These are all the things I'm still working out, and any input would be helpful. I don't want to provide someone with something they don't believe is worth the money. I want to choose these perks carefully so that the creative/patron relationship is pretty balanced.

Monday, September 11, 2017

September Updates

I am working hard on a number of projects. I'm sure I need to be telling myself it's crunch time, but for what? Perks of being my own boss, I guess. I treat my employees like superstars. ;-)



Like any good writer, I'm also looking to diversify my business and take full advantage of my skills. Along with the current gig I have on Fiverr, I'll be adding another one soon to help with editing blog posts. That, and I'm looking to take the first step in making my presence uber-professional, so I need to complete enough gigs to pay for that logo I've been wanting. I'm also embarking on a way to focus more on my fiction work (hint: rhymes with Smatreon), but you'll be hearing more about that in the coming weeks.

I know you're wondering about the writing. It's going as well as it can be. I have poetry ready to go for submission on Friday, MoL #3 is still coming along, and I'm nearly finished with revisions on my latest short story, which I hope to be submitting somewhere by the end of the month. I've also been slowly finishing a first draft that's been taking forever, and since I've switched what project I want to try with Kindle Scout, there are more plans to be made and writing to be done.

What are you working on this week?

Tuesday, August 22, 2017

Weekend Reads: The Lauras


An escape. A road trip. A pilgrimage to understand one and discover the other. In The Lauras, a woman is faced with the need to get away from her life, and in doing so pulls her child Alex with her. The relationship between mother and child grows and develops as they hit the open road, both trying to find different things while still holding onto the best parts of their individual pasts.

Although the story is told through Alex, it is Alex's mom's stories that are prominent throughout the book. These stories about all the different Lauras (a generic name given to all of the transformative women in Ma's life) are sort of destinations on the map across the United States. In each stop that the pair make, there is a quest or a task that Ma must complete before she and her child can move onto the next phase of the journey. It is through these stories that Alex learns about Ma and her childhood, and intertwines Alex's own story of growing up in the present. All of Alex's needs and all of Ma's secrets play a delicate tug of war to provide plenty of interesting moments in the novel.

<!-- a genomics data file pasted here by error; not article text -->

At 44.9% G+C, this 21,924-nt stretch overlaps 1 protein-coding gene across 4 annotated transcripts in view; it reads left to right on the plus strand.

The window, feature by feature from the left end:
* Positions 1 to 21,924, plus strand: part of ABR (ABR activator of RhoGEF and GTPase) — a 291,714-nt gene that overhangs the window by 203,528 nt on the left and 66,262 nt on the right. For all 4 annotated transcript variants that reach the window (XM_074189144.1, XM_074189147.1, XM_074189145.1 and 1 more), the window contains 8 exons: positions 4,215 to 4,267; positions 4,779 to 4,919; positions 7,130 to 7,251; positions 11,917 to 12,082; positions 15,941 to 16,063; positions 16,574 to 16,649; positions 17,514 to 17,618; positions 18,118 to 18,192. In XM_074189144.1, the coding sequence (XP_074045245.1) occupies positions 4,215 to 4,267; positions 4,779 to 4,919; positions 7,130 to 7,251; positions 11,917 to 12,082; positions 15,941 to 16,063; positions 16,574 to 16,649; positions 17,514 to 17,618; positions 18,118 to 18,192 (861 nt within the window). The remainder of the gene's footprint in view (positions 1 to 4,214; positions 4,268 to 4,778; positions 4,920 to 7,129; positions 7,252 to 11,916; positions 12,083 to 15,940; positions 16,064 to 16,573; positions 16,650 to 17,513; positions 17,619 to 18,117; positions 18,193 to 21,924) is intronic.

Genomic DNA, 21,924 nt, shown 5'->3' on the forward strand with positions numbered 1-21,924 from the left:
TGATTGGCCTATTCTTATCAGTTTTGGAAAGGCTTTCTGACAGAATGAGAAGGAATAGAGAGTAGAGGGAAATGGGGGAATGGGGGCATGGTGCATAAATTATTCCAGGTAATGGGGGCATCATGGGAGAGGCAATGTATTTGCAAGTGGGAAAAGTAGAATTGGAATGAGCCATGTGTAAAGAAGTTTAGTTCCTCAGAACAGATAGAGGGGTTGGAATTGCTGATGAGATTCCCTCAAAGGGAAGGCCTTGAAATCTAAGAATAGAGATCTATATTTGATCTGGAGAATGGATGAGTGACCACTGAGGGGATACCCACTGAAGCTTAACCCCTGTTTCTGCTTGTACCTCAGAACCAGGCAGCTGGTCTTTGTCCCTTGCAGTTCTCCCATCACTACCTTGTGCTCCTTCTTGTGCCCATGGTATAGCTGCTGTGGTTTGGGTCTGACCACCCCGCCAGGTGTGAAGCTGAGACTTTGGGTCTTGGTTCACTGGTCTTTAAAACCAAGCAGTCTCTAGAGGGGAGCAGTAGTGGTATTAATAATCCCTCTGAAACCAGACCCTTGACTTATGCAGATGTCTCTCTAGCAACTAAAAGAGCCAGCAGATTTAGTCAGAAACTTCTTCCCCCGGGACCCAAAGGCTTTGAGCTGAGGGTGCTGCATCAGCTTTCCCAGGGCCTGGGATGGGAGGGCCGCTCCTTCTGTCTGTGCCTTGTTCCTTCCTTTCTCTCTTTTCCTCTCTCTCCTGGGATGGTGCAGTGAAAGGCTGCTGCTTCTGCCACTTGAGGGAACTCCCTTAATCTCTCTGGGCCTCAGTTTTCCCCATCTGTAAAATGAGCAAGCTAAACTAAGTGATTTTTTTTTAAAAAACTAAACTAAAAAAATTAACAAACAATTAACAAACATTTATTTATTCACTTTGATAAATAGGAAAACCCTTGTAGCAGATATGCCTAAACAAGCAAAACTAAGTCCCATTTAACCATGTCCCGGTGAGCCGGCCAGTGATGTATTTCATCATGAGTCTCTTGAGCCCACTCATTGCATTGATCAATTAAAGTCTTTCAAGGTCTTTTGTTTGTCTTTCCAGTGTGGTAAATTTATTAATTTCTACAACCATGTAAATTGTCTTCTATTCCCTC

The one aspect of this book that seems to settle in the background until on a few occasions it is brought to the forefront is the fact that Alex wants to remained untethered by gender identification. The key to reading the story of Alex is to push yourself past the assumptions you make while you are reading the story. I know that I found it difficult to not put Alex in a box, based on the actions Alex took and things Alex thought throughout the novel. I had a clear idea in my mind who Alex was at the beginning, but as the novel went on, it morphed and I turned out second guessing my original thoughts about who Alex could be. I even skimmed the novel after reading it to see if the author provided any hint as to how Alex couldn't fall into at least one gender stereotype to give away the answer, but Taylor was great at crafting Alex the way Alex wanted to be portrayed. 

That's the whole idea of Alex's side of the story--if you want to respect Alex's narrative, you must give up trying to figure out whether Alex is male or female. Alex doesn't want it to matter to the story, so it shouldn't matter to the reader. With or without it, it's a good story of family, of adventure and the need to know whether the definition of home is within a place or within yourself.

Interested in reading The Lauras for yourself? You can find out more information about the book from Penguin Random House. You can also learn more about Sara Taylor by reading her bio.

I received this book from Blogging for Books for this review.